The teahouse in which the first case of the play was discovered was virtually cordoned by a military guard, and none of the 40 inmates, chiefly stevedores, were allowed to leave until the expiration of 12 days. The teahouse was then drenched with petroleum and burned to the ground, with all its contents (December 1901).

odessa-plague-12-1901

Odessa had a quarantine port with accommodation for travellers who might have been exposed to notifiable diseases. As there were no drugs against infectious diseases, they were taken extremely seriously.

The previous post had centred around a Lithuanian Jewish doctor and bacteriologist, Lydia Rabinowitsch-Kempner, a rare woman who got a medical degree and PhD in the 1890s. She went to Odessa in 1902 to study the plague and cholera epidemics. There were 49 cases plague and 18 of cholera. Her trip to Odessa is described in Ladies in the laboratory II: West European women in science, 1800-1900 (Creese M 2004):

Their account of their trip, through the Bosporus on a small Russian trading steamer to the south coast of the Crimea and then again by ship to Odessa, is still interesting reading. The city had been officially declared ‘acutely infectious’ and the usually busy port with it a very considerable grain trade was almost at a standstill. Hotels were empty, the streets reeked of carbolic disinfectant, houses were being evacuated and some of the poorer districts burned as epidemic control measures.

pubhealthreporig04116-0039

Public Health Reports Dec 1902

I ended the post thinking about the huge population changes in Odessa in the early 1900s:

Things were beginning to slot together in my mind– the huge influx of people into Odessa over a few years in the early 1900s, rapid change, tensions, and then the huge exodus after 1905. That is the overview, but what effect did it have on the individuals caught up in it? Like Tolstoy’s theory in War and Peace, that history is not made by generals but by ordinary people’s small actions, gestures or comments at a crucial moment, the events in Odessa in 1905 may have resulted, in the end, from someone, maybe a small child, waving a hand or shouting something no one may even have understood. And then the events that follow completely colour the lives of the people involved, their families and future generations. Every gesture, every comment, their hopes, their fears, would have the shadow of October 1905 upon it. Even if nothing is said. Now those little events might be an email about ventilators that is not passed on, or an inaccurate tweet.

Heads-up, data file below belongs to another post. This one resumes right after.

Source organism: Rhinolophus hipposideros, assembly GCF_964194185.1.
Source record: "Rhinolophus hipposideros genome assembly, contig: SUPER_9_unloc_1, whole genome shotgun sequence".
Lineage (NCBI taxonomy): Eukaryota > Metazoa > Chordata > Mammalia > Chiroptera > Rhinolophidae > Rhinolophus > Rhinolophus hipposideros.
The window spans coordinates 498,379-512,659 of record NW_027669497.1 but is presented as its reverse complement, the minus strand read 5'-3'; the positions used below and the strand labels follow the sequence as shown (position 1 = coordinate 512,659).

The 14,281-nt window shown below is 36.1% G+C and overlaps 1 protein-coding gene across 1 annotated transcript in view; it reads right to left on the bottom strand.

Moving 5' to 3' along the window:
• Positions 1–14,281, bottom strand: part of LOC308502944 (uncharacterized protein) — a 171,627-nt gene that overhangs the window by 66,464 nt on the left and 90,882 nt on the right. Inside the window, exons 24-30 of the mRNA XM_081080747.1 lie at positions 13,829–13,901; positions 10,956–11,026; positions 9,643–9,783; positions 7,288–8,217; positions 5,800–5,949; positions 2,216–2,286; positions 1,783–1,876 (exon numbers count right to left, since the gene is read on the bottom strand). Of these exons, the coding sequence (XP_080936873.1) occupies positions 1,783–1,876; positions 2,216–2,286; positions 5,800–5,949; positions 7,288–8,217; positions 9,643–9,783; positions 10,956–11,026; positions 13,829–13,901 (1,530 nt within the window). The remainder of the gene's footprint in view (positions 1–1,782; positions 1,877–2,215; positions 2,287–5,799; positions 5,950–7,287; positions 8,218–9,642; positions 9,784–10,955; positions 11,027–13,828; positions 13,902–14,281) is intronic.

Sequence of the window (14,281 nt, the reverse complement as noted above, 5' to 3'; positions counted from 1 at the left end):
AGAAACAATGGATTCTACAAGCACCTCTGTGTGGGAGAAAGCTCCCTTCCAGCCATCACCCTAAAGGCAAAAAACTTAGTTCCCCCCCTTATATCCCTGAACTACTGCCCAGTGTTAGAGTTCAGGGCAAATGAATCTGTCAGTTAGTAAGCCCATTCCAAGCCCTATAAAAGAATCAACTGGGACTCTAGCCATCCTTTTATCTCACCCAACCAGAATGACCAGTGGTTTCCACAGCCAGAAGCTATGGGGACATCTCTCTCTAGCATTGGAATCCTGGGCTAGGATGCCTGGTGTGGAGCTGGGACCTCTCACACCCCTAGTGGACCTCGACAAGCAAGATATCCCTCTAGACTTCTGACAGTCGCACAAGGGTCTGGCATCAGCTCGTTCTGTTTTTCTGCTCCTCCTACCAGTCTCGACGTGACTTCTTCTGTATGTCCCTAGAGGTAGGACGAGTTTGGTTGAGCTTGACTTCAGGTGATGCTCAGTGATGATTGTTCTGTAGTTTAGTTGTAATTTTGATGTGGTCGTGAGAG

A great deal will be recorded and written about Covid-19, but whether ordinary people pass their experiences and stories on to the next generation depends on the feelings that come out of this pandemic. If people come away from it feeling too much sadness and shame that they did not protect or help their families and neighbours enough, it may slip away from the public consciousness as others have done. On the other hand, hopefully, it might change the way we live our lives for the good. The first lesson we should learn is that we need more slack in the health and emergency systems. But we may also learn that we and our world are better off without so much rushing about – the roads do not need to be so congested, we do not need to buy so much, to eat so much, to go out so much. We could lead simpler lives. I have noticed that with travel restricted, the air is clearer, and beautiful photographs of the sky are appearing online. Maybe we will want to keep the sky beautiful.